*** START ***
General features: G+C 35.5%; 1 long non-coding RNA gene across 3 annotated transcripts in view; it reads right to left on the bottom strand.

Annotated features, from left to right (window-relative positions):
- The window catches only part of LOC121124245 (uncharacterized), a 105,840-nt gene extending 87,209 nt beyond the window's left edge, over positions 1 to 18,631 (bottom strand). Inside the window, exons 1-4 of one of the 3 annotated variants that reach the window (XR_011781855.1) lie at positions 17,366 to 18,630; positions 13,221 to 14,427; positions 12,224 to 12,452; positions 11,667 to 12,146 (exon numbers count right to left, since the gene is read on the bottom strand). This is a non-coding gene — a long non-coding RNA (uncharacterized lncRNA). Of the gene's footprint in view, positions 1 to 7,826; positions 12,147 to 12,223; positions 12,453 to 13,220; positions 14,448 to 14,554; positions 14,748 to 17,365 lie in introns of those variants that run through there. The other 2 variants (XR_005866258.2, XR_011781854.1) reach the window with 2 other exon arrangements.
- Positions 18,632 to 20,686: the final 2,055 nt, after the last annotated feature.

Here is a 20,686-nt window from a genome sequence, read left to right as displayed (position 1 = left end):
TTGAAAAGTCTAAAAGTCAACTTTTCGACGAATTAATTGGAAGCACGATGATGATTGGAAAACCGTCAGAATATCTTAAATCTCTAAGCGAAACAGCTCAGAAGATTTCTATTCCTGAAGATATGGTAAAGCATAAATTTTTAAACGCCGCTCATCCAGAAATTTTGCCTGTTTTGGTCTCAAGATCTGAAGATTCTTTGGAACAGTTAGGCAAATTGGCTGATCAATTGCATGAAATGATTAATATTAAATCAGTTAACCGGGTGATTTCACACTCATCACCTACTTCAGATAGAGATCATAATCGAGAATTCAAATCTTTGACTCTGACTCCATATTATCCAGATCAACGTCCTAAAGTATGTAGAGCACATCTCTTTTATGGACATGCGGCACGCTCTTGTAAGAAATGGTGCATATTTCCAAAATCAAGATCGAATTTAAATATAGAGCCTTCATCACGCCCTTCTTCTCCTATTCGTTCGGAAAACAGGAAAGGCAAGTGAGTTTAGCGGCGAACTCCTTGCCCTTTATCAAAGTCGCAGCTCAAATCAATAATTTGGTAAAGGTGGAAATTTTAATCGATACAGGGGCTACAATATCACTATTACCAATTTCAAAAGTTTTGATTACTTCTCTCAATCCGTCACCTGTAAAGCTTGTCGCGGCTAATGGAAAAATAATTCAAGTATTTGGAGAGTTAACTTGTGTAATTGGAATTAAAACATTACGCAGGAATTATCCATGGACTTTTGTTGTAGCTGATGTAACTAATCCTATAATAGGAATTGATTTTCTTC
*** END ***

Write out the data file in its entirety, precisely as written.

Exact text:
General features: G+C 35.5%; 1 long non-coding RNA gene across 3 annotated transcripts in view; it reads right to left on the bottom strand.

Annotated features, from left to right (window-relative positions):
- The window catches only part of LOC121124245 (uncharacterized), a 105,840-nt gene extending 87,209 nt beyond the window's left edge, over positions 1 to 18,631 (bottom strand). Inside the window, exons 1-4 of one of the 3 annotated variants that reach the window (XR_011781855.1) lie at positions 17,366 to 18,630; positions 13,221 to 14,427; positions 12,224 to 12,452; positions 11,667 to 12,146 (exon numbers count right to left, since the gene is read on the bottom strand). This is a non-coding gene — a long non-coding RNA (uncharacterized lncRNA). Of the gene's footprint in view, positions 1 to 7,826; positions 12,147 to 12,223; positions 12,453 to 13,220; positions 14,448 to 14,554; positions 14,748 to 17,365 lie in introns of those variants that run through there. The other 2 variants (XR_005866258.2, XR_011781854.1) reach the window with 2 other exon arrangements.
- Positions 18,632 to 20,686: the final 2,055 nt, after the last annotated feature.

Here is a 20,686-nt window from a genome sequence, read left to right as displayed (position 1 = left end):
TTGAAAAGTCTAAAAGTCAACTTTTCGACGAATTAATTGGAAGCACGATGATGATTGGAAAACCGTCAGAATATCTTAAATCTCTAAGCGAAACAGCTCAGAAGATTTCTATTCCTGAAGATATGGTAAAGCATAAATTTTTAAACGCCGCTCATCCAGAAATTTTGCCTGTTTTGGTCTCAAGATCTGAAGATTCTTTGGAACAGTTAGGCAAATTGGCTGATCAATTGCATGAAATGATTAATATTAAATCAGTTAACCGGGTGATTTCACACTCATCACCTACTTCAGATAGAGATCATAATCGAGAATTCAAATCTTTGACTCTGACTCCATATTATCCAGATCAACGTCCTAAAGTATGTAGAGCACATCTCTTTTATGGACATGCGGCACGCTCTTGTAAGAAATGGTGCATATTTCCAAAATCAAGATCGAATTTAAATATAGAGCCTTCATCACGCCCTTCTTCTCCTATTCGTTCGGAAAACAGGAAAGGCAAGTGAGTTTAGCGGCGAACTCCTTGCCCTTTATCAAAGTCGCAGCTCAAATCAATAATTTGGTAAAGGTGGAAATTTTAATCGATACAGGGGCTACAATATCACTATTACCAATTTCAAAAGTTTTGATTACTTCTCTCAATCCGTCACCTGTAAAGCTTGTCGCGGCTAATGGAAAAATAATTCAAGTATTTGGAGAGTTAACTTGTGTAATTGGAATTAAAACATTACGCAGGAATTATCCATGGACTTTTGTTGTAGCTGATGTAACTAATCCTATAATAGGAATTGATTTTCTTC